A lot of well-studied problems in CS Theory are about making “sketches” of graphs that occupy much less space than the graph itself, but where the shortest path distances of the graph can still be approximately recovered from the sketch. For example, in the literature on Spanners, we seek a sparse subgraph whose distance metric approximates that of the original graph. In Emulator literature, we relax the requirement that the approximating graph is a subgraph. Most generally, in Distance Oracles, the sketch can be an arbitrary data structure, so long as it can approximately answer queries about the pairwise distance between nodes in the original graph.

Research on these objects typically focuses on optimizing the worst-case tradeoff between the quality of the approximation and the amount of space that the sketch occupies. In this talk, we will survey a recent leap in understanding about this tradeoff, overturning the conventional wisdom on the problem. Specifically, the tradeoff is not smooth, but rather it follows a new discrete hierarchy in which the quality of the approximation that can be obtained jumps considerably at certain predictable thresholds. The proof is graph-theoretic and relies on building large families of graphs with large discrepancies in their metrics.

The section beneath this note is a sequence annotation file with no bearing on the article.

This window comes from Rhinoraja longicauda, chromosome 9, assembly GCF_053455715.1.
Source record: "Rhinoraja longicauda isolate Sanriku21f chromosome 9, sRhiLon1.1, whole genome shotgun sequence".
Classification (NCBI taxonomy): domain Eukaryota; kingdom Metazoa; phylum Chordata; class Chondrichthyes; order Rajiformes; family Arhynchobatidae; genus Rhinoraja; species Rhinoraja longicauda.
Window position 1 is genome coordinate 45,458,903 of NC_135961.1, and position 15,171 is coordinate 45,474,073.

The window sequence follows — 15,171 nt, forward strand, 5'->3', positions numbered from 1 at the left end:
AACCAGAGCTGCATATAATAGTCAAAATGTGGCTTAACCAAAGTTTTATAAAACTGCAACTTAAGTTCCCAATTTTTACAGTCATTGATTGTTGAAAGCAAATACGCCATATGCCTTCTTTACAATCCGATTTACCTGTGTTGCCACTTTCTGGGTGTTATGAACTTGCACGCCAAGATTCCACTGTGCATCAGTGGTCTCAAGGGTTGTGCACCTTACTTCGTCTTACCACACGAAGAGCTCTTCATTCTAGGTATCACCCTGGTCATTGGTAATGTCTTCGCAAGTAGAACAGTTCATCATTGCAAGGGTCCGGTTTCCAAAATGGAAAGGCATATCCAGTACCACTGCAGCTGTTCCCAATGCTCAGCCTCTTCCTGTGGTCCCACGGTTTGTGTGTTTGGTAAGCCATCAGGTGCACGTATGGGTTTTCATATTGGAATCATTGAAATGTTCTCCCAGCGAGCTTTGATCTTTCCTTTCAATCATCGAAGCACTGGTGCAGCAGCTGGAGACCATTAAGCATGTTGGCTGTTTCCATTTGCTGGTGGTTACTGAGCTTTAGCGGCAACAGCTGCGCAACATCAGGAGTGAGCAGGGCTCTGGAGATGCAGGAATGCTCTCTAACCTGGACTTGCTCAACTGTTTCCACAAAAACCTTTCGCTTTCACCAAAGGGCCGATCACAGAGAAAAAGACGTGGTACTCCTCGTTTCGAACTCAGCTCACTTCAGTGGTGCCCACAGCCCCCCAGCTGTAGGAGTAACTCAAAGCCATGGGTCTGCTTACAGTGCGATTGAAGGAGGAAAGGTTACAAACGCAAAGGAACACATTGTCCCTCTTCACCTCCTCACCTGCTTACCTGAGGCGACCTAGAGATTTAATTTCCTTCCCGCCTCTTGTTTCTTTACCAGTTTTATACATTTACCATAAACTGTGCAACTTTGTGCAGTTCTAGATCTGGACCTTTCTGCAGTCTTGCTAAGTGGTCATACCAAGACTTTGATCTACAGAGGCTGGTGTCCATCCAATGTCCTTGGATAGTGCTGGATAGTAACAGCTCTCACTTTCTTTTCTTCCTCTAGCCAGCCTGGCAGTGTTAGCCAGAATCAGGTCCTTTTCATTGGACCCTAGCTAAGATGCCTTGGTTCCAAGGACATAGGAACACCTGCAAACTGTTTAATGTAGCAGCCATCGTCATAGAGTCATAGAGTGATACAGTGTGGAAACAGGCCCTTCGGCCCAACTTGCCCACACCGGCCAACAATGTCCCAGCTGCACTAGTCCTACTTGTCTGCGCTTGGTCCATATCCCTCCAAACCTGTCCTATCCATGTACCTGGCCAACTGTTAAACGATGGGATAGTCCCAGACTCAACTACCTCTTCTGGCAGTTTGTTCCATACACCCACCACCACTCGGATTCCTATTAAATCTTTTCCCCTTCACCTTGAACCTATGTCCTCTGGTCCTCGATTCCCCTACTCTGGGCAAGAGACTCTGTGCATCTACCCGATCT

I am in the fifth and final year of my PhD, currently at MIT, advised by Virginia Vassilevska Williams. My research sits at the boundary of extremal combinatorics, graph theory, geometry, and algorithm design. A lot of my work so far deals with the structure of shortest paths in graphs or general metrics, covering topics such as spanners, distance preservers, and more.